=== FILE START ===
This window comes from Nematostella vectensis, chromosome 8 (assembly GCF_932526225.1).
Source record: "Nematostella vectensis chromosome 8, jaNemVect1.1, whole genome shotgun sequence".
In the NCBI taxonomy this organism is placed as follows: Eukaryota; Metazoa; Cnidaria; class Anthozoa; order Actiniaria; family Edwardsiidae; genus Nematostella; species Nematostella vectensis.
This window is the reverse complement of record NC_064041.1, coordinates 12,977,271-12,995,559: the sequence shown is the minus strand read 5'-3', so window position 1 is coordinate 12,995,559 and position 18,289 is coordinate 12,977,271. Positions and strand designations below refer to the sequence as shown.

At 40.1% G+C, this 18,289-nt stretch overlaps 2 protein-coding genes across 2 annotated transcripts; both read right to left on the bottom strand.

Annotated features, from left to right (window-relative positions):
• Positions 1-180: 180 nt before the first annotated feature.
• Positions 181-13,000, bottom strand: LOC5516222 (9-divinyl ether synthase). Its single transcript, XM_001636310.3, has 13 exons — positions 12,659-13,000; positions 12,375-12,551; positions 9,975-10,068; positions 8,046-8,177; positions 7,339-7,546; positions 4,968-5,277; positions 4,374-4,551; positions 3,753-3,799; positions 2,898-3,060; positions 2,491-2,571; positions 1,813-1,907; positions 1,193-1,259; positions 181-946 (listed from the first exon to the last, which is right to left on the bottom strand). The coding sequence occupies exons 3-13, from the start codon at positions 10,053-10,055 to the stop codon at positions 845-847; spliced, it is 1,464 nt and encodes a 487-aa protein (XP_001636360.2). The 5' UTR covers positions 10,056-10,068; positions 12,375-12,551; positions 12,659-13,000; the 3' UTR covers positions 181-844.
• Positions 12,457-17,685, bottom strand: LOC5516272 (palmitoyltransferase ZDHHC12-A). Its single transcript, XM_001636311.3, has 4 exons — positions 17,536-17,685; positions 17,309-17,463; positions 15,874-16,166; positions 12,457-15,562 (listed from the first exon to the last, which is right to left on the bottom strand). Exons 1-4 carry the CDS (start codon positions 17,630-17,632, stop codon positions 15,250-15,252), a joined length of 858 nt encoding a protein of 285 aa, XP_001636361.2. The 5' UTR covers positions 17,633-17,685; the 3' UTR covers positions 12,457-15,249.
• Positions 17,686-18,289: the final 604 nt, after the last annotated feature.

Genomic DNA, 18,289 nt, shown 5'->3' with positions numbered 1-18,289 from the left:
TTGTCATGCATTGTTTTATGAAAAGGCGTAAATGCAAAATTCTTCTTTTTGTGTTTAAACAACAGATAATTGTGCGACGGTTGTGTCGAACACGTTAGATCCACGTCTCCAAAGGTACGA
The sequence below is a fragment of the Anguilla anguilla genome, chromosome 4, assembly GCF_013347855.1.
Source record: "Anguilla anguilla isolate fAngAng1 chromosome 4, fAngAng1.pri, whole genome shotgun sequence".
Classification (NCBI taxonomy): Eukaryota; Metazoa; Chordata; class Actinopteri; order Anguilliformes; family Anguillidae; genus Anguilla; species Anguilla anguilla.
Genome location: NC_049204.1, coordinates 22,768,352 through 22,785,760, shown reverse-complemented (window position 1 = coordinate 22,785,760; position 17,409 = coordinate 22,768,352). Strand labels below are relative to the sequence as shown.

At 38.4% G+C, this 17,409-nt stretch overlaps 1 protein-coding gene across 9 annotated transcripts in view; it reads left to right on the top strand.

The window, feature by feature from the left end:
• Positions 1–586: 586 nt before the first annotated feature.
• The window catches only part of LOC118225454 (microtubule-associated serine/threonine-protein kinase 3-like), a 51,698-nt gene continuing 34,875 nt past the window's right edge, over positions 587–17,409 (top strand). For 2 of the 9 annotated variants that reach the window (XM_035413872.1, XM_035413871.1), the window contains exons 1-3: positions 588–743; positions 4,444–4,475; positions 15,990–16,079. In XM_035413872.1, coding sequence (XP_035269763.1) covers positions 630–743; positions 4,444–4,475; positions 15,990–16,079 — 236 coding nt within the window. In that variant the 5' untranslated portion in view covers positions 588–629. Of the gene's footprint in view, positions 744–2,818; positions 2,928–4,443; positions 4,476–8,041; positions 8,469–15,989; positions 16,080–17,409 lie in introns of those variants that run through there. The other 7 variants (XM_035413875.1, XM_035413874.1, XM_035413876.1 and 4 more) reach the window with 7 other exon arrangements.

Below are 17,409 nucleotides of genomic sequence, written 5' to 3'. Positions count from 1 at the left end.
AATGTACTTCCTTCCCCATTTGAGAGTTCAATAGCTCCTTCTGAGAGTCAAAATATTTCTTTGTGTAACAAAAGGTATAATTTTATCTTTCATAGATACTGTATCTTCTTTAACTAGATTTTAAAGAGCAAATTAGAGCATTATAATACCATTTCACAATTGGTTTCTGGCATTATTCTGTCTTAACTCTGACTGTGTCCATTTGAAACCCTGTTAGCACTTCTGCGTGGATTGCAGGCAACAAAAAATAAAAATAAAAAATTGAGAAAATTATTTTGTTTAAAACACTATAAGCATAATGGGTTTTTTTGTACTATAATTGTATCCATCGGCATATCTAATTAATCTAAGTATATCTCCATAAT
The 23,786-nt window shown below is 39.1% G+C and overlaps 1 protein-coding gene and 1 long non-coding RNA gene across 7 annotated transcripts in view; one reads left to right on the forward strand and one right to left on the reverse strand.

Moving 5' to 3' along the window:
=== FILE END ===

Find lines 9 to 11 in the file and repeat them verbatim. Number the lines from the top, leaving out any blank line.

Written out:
• Positions 12,457-17,685, bottom strand: LOC5516272 (palmitoyltransferase ZDHHC12-A). Its single transcript, XM_001636311.3, has 4 exons — positions 17,536-17,685; positions 17,309-17,463; positions 15,874-16,166; positions 12,457-15,562 (listed from the first exon to the last, which is right to left on the bottom strand). Exons 1-4 carry the CDS (start codon positions 17,630-17,632, stop codon positions 15,250-15,252), a joined length of 858 nt encoding a protein of 285 aa, XP_001636361.2. The 5' UTR covers positions 17,633-17,685; the 3' UTR covers positions 12,457-15,249.
• Positions 17,686-18,289: the final 604 nt, after the last annotated feature.

Genomic DNA, 18,289 nt, shown 5'->3' with positions numbered 1-18,289 from the left: